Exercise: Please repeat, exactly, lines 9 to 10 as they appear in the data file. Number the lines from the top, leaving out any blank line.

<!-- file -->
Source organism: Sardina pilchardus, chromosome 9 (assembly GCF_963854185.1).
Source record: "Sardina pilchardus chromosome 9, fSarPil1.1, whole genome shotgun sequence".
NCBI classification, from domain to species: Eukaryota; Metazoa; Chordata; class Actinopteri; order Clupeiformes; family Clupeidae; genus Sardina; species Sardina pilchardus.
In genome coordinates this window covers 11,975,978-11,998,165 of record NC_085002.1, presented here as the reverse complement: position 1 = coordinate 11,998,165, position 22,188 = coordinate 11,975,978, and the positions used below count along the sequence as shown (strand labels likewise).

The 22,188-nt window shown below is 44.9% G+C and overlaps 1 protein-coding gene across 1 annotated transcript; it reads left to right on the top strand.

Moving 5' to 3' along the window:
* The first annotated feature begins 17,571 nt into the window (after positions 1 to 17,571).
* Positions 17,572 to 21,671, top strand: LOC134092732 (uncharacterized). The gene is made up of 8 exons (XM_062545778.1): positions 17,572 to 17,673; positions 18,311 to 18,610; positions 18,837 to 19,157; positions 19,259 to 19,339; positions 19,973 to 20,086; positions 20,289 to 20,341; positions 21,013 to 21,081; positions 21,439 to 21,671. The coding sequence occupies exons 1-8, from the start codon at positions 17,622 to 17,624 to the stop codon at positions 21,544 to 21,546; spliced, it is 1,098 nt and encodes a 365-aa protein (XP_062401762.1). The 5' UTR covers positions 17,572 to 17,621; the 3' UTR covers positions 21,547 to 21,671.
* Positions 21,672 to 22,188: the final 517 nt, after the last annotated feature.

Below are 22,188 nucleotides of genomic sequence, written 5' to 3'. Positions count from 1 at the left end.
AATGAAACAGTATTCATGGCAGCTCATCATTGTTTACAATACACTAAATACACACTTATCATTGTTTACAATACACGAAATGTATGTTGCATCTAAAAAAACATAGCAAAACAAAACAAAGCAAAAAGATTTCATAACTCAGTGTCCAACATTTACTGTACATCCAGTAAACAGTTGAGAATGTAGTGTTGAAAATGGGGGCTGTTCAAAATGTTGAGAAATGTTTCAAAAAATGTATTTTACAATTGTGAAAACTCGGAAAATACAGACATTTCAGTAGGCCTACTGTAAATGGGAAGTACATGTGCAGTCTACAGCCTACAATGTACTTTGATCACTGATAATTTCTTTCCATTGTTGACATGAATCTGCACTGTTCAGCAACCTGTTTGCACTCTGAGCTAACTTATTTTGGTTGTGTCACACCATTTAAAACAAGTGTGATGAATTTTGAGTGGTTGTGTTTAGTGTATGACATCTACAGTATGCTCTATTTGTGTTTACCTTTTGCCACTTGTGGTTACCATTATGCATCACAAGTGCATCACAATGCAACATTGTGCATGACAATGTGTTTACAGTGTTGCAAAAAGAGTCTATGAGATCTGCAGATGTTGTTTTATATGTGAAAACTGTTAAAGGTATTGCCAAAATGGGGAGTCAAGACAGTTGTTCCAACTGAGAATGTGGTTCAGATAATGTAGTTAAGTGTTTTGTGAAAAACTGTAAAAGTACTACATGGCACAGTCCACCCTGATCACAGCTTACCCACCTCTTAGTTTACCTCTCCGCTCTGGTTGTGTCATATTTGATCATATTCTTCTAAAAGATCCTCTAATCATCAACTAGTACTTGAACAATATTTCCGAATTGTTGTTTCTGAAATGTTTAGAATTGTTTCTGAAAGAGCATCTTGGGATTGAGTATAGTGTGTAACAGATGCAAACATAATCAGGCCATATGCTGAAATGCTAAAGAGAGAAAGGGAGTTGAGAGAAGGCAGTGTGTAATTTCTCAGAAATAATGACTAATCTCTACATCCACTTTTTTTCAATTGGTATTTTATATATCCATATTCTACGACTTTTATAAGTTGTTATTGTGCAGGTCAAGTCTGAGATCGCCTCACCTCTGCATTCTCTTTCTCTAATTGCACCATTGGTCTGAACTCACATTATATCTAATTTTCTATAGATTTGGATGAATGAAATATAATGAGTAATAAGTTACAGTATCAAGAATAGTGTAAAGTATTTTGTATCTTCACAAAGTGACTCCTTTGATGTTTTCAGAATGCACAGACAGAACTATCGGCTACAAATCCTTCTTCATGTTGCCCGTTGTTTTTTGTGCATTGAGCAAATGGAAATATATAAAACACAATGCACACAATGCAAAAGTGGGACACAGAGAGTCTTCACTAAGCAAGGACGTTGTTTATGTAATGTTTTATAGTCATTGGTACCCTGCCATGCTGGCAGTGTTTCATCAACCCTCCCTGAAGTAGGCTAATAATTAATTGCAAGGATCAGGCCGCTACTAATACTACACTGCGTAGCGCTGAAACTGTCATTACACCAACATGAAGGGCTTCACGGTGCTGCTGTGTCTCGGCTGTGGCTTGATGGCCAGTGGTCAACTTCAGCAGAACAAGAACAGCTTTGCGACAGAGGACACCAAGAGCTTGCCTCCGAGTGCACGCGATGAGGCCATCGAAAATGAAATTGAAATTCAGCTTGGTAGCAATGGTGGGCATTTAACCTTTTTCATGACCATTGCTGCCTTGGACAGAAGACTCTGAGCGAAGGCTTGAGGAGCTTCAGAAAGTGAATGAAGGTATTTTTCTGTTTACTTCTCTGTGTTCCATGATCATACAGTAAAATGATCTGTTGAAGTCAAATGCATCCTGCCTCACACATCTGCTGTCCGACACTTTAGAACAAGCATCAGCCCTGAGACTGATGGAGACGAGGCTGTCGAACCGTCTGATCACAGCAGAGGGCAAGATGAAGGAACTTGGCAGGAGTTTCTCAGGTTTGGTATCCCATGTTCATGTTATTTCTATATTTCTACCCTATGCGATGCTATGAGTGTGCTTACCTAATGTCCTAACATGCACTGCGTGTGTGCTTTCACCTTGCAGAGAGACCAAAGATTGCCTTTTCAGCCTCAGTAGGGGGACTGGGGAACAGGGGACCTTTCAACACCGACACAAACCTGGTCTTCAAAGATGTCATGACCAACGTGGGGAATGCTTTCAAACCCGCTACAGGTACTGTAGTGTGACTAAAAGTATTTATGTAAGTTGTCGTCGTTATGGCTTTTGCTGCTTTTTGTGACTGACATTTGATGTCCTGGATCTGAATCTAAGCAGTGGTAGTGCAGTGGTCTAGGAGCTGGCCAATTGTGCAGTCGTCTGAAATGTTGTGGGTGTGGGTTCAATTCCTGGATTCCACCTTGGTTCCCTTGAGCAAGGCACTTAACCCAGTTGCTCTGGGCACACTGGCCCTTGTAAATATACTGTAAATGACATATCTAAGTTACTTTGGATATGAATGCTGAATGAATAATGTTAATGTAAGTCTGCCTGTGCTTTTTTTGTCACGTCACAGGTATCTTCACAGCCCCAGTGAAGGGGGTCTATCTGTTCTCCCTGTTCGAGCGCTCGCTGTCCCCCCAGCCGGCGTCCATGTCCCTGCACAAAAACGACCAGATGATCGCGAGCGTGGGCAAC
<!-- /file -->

* Positions 21,672 to 22,188: the final 517 nt, after the last annotated feature.

Below are 22,188 nucleotides of genomic sequence, written 5' to 3'. Positions count from 1 at the left end.